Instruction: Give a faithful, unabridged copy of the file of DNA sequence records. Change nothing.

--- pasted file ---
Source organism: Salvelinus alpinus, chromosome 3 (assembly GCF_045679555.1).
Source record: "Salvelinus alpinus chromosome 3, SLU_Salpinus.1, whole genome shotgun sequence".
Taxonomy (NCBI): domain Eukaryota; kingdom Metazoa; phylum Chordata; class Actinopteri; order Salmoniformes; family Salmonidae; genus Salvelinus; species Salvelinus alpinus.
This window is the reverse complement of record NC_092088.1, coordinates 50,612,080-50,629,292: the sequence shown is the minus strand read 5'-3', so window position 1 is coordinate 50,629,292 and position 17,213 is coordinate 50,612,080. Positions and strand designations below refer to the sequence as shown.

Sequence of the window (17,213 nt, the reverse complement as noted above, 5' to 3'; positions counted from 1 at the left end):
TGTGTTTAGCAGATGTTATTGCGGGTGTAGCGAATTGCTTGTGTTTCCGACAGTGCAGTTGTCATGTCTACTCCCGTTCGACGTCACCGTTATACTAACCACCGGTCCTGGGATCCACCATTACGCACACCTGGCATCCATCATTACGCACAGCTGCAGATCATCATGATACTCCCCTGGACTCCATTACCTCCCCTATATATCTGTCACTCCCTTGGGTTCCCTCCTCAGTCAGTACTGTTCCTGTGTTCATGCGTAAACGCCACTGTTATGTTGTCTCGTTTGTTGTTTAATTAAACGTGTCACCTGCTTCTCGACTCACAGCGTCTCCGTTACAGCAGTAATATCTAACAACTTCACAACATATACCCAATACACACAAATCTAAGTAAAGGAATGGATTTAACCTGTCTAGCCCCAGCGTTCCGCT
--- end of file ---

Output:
Source organism: Salvelinus alpinus, chromosome 3 (assembly GCF_045679555.1).
Source record: "Salvelinus alpinus chromosome 3, SLU_Salpinus.1, whole genome shotgun sequence".
Taxonomy (NCBI): domain Eukaryota; kingdom Metazoa; phylum Chordata; class Actinopteri; order Salmoniformes; family Salmonidae; genus Salvelinus; species Salvelinus alpinus.
This window is the reverse complement of record NC_092088.1, coordinates 50,612,080-50,629,292: the sequence shown is the minus strand read 5'-3', so window position 1 is coordinate 50,629,292 and position 17,213 is coordinate 50,612,080. Positions and strand designations below refer to the sequence as shown.

Sequence of the window (17,213 nt, the reverse complement as noted above, 5' to 3'; positions counted from 1 at the left end):
TGTGTTTAGCAGATGTTATTGCGGGTGTAGCGAATTGCTTGTGTTTCCGACAGTGCAGTTGTCATGTCTACTCCCGTTCGACGTCACCGTTATACTAACCACCGGTCCTGGGATCCACCATTACGCACACCTGGCATCCATCATTACGCACAGCTGCAGATCATCATGATACTCCCCTGGACTCCATTACCTCCCCTATATATCTGTCACTCCCTTGGGTTCCCTCCTCAGTCAGTACTGTTCCTGTGTTCATGCGTAAACGCCACTGTTATGTTGTCTCGTTTGTTGTTTAATTAAACGTGTCACCTGCTTCTCGACTCACAGCGTCTCCGTTACAGCAGTAATATCTAACAACTTCACAACATATACCCAATACACACAAATCTAAGTAAAGGAATGGATTTAACCTGTCTAGCCCCAGCGTTCCGCT